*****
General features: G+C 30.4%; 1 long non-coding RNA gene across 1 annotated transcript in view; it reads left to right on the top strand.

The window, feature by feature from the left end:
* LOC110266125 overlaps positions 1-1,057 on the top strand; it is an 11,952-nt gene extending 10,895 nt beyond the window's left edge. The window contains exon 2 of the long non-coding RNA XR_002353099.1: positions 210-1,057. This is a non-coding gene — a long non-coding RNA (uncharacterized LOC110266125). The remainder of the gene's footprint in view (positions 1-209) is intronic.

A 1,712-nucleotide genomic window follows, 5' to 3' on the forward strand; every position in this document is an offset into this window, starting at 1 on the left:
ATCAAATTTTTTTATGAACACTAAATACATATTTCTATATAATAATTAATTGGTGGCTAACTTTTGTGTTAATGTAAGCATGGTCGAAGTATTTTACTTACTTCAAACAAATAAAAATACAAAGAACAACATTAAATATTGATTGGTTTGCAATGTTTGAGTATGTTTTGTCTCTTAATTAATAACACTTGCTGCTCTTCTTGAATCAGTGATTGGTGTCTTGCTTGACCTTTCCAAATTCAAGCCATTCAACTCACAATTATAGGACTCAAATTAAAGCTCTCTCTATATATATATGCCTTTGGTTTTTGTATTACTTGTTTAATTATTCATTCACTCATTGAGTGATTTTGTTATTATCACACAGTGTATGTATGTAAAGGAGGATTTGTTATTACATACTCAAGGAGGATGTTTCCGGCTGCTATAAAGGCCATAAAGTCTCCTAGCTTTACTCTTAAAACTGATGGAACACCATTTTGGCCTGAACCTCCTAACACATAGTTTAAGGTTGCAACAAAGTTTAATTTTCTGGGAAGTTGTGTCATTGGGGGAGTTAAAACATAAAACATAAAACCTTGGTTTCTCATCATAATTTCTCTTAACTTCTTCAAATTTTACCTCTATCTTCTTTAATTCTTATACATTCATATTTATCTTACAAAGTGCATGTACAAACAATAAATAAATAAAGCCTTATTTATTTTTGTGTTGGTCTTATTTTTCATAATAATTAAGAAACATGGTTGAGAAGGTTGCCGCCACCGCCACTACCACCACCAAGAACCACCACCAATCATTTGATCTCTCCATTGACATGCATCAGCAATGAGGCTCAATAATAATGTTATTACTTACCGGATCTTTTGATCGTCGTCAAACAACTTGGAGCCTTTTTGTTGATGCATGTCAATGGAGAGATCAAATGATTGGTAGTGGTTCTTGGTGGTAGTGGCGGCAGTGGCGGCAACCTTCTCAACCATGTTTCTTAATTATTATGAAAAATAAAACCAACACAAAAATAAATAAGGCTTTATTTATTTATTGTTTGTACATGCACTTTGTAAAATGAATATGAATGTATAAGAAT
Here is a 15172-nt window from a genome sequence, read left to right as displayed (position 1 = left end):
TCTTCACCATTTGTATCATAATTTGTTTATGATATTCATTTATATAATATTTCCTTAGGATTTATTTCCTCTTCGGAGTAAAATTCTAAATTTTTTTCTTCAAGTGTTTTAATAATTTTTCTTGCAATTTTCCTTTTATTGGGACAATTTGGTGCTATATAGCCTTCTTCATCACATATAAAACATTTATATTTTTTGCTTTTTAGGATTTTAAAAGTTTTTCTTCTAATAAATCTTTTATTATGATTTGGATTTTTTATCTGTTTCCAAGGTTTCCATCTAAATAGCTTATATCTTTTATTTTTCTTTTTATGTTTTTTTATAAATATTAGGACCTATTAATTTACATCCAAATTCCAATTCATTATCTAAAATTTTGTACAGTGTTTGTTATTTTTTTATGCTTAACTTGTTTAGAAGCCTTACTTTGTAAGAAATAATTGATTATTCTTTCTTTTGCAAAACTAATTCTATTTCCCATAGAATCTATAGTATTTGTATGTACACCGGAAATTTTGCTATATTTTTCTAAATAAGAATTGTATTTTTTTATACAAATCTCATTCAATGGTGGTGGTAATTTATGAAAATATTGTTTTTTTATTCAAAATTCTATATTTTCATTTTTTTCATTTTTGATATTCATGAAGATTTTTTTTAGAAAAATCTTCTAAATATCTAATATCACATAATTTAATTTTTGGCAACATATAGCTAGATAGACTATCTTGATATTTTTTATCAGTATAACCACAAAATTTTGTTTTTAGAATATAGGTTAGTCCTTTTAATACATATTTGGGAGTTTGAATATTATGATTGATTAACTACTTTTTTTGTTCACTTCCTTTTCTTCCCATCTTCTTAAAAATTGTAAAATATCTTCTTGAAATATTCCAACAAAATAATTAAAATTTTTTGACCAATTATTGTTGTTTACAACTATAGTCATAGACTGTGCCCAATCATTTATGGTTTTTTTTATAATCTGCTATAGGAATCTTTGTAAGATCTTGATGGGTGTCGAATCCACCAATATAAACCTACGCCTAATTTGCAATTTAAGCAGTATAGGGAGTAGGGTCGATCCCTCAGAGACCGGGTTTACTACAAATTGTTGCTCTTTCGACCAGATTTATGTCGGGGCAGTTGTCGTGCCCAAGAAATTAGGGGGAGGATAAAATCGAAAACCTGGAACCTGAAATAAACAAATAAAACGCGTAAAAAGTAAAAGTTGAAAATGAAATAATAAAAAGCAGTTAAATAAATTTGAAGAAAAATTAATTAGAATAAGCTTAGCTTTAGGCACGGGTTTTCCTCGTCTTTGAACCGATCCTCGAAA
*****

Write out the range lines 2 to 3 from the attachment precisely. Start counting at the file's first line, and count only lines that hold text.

The window, feature by feature from the left end:
* LOC110266125 overlaps positions 1-1,057 on the top strand; it is an 11,952-nt gene extending 10,895 nt beyond the window's left edge. The window contains exon 2 of the long non-coding RNA XR_002353099.1: positions 210-1,057. This is a non-coding gene — a long non-coding RNA (uncharacterized LOC110266125). The remainder of the gene's footprint in view (positions 1-209) is intronic.